Unfortunately, the order of amino acid is irrelevant since in animals functional miRNA pairing sequences are found in 3?-UTR of mRNAs. Actually this fact is used to detect miRNA targets in mRNAs by programs like miRinda and miRacle.

    Obviously, I didn’t refer to base pairing but just mentioned that miRNA targets tend to be located in the 3′ untranslated region of target mRNAs. By definition the 3′-UTR begins downstream of an mRNA’s stop codon and ends at the polyadenylation site. Thus, by definition the

    order of the amino acid sequence

    or the coding sequence (CDS) as one would rather say is irrelevant for the function of miRNAs discussed here. When you look at figure 1B of the Zeng et al. paper you’ve cited you will realize that the miRNA target sequences analyzed by Zeng and colleagues have indeed been introduced downstream of the luciferease CDS. This is clearly stated in the Materials and Methods part:

    Indicator plasmids pCMV-luc-Target [Target being miR-30(B), miR-30(AB), miR-30(P), miR-30(AP), miR-21(B), miR-21(P), dNxt(B), dNxt(P), or random; AB, anti-miR-30 bulge; P, perfect; AP, anti-miR-30 perfect (Fig. 1A)] were made by combining oligos encoding two copies of the Target sequence and inserting them after the luciferase (luc) stop codon in pCMV-luc (29).

    In addition, the luciferase ORF is just used as a reporter which is completely different from natural miRNA target mRNAs discussed in the paper. The fact that combining of a given miRNA target site with a unrelated CDS doesn’t affect its action further further demonstrates that the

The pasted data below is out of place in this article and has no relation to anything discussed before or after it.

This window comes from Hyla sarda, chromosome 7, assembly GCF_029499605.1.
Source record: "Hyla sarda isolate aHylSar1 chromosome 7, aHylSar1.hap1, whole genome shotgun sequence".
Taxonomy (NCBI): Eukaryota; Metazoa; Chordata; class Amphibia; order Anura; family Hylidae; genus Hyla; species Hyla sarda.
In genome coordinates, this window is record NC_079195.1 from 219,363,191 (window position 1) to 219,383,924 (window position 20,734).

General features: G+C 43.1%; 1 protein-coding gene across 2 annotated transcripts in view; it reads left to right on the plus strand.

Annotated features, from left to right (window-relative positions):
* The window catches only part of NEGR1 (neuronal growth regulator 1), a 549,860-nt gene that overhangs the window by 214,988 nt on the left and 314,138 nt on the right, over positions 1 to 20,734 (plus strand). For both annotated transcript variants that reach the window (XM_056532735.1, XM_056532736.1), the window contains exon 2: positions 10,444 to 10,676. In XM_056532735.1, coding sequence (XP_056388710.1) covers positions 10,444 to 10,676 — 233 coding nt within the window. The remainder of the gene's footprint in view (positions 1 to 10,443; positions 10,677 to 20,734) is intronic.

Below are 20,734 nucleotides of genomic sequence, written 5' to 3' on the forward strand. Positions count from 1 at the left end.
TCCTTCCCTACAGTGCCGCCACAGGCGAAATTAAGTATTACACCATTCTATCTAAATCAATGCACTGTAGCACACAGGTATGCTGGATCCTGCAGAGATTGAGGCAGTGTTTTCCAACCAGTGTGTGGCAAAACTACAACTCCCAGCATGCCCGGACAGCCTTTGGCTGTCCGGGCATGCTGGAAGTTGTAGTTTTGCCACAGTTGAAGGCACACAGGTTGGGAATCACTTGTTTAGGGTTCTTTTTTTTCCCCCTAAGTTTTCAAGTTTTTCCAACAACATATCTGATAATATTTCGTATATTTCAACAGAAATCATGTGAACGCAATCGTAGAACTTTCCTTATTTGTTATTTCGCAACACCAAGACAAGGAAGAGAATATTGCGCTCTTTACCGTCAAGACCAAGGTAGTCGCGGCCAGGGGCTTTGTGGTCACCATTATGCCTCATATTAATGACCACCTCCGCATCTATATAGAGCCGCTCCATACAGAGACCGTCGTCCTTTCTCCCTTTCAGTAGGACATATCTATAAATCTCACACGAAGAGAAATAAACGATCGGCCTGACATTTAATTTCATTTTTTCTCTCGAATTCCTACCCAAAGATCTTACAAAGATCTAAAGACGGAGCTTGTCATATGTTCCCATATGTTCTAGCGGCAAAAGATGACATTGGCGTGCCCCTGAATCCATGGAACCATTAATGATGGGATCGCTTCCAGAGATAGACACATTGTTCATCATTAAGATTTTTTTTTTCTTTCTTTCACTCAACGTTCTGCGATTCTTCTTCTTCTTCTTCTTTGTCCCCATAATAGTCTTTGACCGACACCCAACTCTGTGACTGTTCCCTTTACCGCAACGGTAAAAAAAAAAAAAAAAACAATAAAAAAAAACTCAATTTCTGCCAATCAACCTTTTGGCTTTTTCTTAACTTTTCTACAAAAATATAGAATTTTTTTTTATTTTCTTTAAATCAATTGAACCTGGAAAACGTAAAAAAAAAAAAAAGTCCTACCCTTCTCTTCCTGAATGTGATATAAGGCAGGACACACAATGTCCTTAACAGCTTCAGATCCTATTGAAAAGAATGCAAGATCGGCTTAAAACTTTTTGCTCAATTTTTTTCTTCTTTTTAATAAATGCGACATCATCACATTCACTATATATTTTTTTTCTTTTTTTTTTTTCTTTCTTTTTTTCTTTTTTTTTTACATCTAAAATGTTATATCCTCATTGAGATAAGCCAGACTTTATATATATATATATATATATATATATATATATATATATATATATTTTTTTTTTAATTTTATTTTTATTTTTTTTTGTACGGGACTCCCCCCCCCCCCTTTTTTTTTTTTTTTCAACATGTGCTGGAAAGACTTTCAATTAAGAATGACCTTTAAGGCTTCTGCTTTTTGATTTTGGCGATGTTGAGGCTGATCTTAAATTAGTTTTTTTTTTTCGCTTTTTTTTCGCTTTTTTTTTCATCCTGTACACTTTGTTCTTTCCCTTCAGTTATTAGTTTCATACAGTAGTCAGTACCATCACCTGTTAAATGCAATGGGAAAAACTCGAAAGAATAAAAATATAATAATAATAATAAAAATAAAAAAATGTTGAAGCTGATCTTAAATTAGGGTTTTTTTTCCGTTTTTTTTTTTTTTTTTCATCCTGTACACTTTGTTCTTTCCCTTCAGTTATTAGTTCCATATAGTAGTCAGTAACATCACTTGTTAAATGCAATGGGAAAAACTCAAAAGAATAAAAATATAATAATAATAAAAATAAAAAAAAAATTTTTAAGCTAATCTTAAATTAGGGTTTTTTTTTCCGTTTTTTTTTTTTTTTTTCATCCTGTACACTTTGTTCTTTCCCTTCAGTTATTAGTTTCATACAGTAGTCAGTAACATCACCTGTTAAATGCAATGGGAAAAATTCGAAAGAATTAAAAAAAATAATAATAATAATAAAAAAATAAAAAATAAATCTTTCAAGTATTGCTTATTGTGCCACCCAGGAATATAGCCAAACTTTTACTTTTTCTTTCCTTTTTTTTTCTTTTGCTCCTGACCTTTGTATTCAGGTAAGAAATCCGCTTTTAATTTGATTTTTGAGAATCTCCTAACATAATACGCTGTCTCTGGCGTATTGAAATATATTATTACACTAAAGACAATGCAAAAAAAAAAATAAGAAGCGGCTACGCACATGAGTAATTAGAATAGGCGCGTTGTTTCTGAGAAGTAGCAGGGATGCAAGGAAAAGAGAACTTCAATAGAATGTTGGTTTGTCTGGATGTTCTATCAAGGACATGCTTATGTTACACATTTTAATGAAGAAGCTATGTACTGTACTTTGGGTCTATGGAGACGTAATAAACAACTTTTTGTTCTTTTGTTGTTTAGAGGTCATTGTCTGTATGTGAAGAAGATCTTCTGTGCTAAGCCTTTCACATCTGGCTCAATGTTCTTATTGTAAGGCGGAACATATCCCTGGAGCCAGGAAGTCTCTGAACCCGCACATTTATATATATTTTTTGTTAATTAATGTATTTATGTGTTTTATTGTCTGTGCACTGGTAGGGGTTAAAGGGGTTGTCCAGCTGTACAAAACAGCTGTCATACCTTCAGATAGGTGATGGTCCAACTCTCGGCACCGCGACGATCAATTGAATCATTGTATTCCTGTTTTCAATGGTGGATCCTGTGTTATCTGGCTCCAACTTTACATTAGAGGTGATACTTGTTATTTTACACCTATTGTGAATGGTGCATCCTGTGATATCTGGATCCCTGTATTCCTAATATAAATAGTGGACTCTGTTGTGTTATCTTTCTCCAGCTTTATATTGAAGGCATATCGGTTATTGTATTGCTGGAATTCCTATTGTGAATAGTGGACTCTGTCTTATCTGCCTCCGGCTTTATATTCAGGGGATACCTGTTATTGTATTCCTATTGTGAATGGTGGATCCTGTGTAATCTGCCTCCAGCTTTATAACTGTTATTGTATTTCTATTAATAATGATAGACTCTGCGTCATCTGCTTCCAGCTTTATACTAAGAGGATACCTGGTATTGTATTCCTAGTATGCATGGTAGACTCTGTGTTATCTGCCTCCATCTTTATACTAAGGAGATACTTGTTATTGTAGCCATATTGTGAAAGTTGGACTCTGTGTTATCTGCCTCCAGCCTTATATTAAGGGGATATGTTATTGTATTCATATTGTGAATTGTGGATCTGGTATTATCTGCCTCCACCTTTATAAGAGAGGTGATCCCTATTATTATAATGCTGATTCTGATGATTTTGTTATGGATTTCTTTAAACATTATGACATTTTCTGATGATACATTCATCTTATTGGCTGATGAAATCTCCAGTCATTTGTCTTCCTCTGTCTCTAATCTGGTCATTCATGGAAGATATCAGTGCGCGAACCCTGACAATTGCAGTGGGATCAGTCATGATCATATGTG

order of the amino acid sequence

    is indeed not critical.

  47. 3´-UTR, 3′-UTR? When I copy it from a previous comments it is displayed correctly in the preview but after submitting it the prime was replaced by a question mark. Let’s try it again: 3?-UTR

  48. Seems it has something to do with copy/paste. Sorry for that.

  49. sparc

    Amino acid was a typo. I meant to say nucleic acid. Since the subject of this post involves complementary pair bonding in non-coding RNA I’d have thought anyone involved in it would have realized that amino acid was meant to be nucleic acid. I hadn’t even realized I made the mistake which is why 3′-UTR made no sense. Now I see it does if we are talking about proteins but we never were. We were talking about bonding between miRNA and mRNA.